Career Advice – Your CV
- CV from a Hiring Manager’s Perspective
- Top 10 CV Tips
- CV Cover Letter
- Using Keywords on a CV
- Top 10 CV Mistakes
- Should You Post Your CV on Job Boards
1. CV from a Hiring Manager’s Perspective
What do recruiters and hiring managers look for in a CV? There are a lot of opinions on the subject. Your approach to CV writing should focus on the objective in mind: to secure an interview with companies that interest you. To understand what appeals to this audience its instructive to look at the CV from the recruiter/hiring manager’s point of view.
Most recruiters/hiring managers are usually overwhelmed with CVs after placing an advert for a vacancy. Only a small percentage (5-10%) will result in an actual phone interview. It is important to understand that the first criteria for a good CV is to clearly highlight skills and accomplishments. If you make it difficult to identify your achievements, bury your skills in unnecessary verbiage or fail to highlight performance and progress your CV will quickly be set aside. Therefore construct your CV in a way that highlights your results and the progress you have made in your career to date. An exception to this rule would be when applying for highly technical sales positions. Since these roles require a degree of attention to detail, recruiters/hiring managers will be looking for this detail.
CONTENT – When looking at a sales CV, hiring managers want to see sales performance. You are interviewing for a sales job so what have you managed to sell? Show % of quota sold, list large accounts you have sold to, rankings, promotions, awards, etc. If you work for an unknown company, give a short description of the product sold and the target market (company size, job title of prospects, size of deals, etc). In essence, this is not about WHAT you have done but HOW WELL you have done it.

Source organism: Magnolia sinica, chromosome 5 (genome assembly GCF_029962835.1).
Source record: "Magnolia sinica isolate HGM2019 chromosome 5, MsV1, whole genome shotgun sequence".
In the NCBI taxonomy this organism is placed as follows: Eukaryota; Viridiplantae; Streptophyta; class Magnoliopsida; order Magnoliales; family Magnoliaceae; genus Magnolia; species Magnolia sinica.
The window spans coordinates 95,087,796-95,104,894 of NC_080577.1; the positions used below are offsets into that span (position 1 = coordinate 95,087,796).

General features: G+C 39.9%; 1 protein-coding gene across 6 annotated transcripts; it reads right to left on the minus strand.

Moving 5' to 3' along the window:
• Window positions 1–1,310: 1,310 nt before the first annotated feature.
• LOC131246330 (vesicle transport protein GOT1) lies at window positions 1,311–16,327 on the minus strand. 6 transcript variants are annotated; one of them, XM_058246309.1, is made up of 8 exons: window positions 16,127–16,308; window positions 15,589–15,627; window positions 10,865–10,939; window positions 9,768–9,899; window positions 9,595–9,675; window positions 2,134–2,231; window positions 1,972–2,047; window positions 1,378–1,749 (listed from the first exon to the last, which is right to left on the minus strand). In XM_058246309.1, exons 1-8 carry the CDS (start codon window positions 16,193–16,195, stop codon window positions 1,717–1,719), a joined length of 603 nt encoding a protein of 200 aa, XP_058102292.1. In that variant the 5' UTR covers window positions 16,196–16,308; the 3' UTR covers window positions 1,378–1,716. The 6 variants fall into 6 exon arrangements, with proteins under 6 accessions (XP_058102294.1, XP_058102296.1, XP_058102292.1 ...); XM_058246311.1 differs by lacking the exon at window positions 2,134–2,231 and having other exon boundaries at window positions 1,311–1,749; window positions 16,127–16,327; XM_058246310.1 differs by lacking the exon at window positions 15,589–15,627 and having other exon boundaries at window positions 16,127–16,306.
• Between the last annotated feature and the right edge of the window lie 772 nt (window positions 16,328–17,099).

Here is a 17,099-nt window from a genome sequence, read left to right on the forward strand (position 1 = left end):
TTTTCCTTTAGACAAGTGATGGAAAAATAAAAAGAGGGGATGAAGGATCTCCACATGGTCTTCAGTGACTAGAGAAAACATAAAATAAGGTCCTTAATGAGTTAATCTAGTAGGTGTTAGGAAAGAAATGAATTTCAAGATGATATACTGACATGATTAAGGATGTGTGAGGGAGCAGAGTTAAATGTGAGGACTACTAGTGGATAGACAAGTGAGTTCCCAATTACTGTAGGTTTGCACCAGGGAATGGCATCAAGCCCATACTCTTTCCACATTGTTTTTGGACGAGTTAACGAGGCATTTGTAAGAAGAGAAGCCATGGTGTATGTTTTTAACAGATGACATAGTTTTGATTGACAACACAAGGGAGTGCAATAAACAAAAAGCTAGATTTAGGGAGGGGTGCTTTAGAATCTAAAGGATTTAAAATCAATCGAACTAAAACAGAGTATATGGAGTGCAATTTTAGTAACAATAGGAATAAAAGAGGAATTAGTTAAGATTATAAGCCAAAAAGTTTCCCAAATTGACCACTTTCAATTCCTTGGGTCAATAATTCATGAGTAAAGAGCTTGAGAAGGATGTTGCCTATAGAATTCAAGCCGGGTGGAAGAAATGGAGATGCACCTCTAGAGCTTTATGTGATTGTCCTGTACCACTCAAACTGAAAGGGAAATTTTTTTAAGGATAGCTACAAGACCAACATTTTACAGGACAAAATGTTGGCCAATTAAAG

It is always useful to tailor your CV to a particular position or company if you know what skills and requirements are needed. For example, if applying for an account management position handling 20 large accounts, don’t highlight your cold-calling experience. Look at your background and find the experience that transfers to the position that you are applying for. Another tip is to write your CV to appeal to the type of position that you want to get. If you are more open, then emphasize your sales performance.
If you have less than 5 years overall experience, keep the CV to one page and use bullet points to emphasize your accomplishments. Certain qualities, such as communications skills, need to be demonstrated in person during the interview.
To summarize, write your CV for your intended audience, emphasize performance and results and keep the look of the CV clean and readable
2. Top 10 CV Tips
- Always put your best foot forward: Highlight your skills, accomplishments, awards, cold-calling skills, percent to quota, large accounts, success stories, etc. Explain your position and ensure you quantify all of your accomplishments in bullet form.
- Make it visually appealing: Do not clutter your CV with difficult to read language. Keep it simple and in chronological order
- Have an objective: Start your CV with a clear, concise objective and then move on to your current position. However, if you are fairly new to the workforce, your education should be right underneath your objective.
- Use active language: Begin each sentence with an action verb and remember to use the proper tense — present tense for your current job, past tense for past jobs.